Back on topic, one of the things that I wanted to dip my toes into for learning more python and the KiCad API was to create a plugin that would do further DRC checks, and even compare a board file against a design file for each manufacturer. One of the things on my checklist for this would have been checking the annular ring on all THT pads. Sadly, all my other hobby projects are getting in the way of me getting past the idea stage. (I’m pretty sure I mentioned this idea on the DRC survey.) But, I think I recall seeing that someone else has a plugin that does check annular rings. I forget who’s plugin though…

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It would be good if forum system contain speller checker. When I write here I have about 80% of words underlined with red wave and don’t know what that means. I just don’t look at it.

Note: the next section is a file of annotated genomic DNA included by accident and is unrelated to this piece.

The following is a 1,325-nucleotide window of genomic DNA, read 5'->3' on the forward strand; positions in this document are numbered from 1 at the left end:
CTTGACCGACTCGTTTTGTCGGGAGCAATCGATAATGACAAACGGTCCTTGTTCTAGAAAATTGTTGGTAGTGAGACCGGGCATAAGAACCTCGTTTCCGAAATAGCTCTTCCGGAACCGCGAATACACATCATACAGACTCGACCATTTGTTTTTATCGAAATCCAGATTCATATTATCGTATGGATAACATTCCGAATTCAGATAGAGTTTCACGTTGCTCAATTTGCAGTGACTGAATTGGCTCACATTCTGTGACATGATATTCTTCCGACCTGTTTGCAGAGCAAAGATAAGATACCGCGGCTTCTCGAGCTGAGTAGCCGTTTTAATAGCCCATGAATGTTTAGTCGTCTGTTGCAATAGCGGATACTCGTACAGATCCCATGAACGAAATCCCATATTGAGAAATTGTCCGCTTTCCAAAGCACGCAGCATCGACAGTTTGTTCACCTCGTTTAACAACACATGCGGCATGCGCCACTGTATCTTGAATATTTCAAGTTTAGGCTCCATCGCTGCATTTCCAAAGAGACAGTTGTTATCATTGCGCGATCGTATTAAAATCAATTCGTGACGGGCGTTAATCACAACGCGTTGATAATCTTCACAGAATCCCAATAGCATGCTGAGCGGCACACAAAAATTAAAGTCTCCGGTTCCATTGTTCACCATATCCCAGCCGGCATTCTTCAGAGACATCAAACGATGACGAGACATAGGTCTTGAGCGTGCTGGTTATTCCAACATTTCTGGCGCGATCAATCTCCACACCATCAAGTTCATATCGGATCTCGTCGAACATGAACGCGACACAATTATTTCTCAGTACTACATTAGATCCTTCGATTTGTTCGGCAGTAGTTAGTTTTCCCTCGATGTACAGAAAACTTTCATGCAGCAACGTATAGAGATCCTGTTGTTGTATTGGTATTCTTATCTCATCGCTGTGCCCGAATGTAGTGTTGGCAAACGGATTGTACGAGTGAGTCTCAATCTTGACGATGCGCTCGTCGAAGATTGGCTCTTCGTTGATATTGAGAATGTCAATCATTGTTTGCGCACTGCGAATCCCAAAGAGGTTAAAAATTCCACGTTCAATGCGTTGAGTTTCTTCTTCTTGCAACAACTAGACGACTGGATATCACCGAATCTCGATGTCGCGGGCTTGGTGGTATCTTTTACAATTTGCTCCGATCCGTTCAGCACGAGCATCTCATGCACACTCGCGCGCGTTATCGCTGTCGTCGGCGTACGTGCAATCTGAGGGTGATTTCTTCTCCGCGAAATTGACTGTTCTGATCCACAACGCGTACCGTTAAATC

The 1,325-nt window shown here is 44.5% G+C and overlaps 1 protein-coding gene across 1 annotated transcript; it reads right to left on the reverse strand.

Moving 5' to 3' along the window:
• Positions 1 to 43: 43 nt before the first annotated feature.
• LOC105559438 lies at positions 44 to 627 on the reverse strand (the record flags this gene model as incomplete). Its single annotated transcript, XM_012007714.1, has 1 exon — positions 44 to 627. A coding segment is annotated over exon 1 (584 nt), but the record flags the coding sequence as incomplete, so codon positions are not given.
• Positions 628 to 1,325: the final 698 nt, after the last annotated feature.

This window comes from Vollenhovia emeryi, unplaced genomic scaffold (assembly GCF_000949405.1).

To use a speller checker I switch thunderbird to English write there, and then copy, but I do it only in special ocasions as just have no time to play.


I think it is not needed.
It is less work to think while defining vias and pads then to collect the rules from PCB manufacturer in electronic form ready for any kind of software to check.

I have no experience with KiCad, but with Protel most errors as I remember DRC found was that I set rules for checking wrong. During PCB design I changed rules continuously just because it was easier to work.
For example when I start a track it had width equal to track maximum setting. So most time I had this settings set to 10mils jast to not need to change width of any track I am starting. Then when I run DRC it reported me a lot of errors - track too width - I just had to change settings and run it againg to see 0 errors.
I also mainly worked with clearance set to 10 and if forgot to change it to 8 (or sometimes 7) before running DRC I got errors for 0.5mm rasters.
The most important DRC errors are those telling: there is a connection line you overlooked.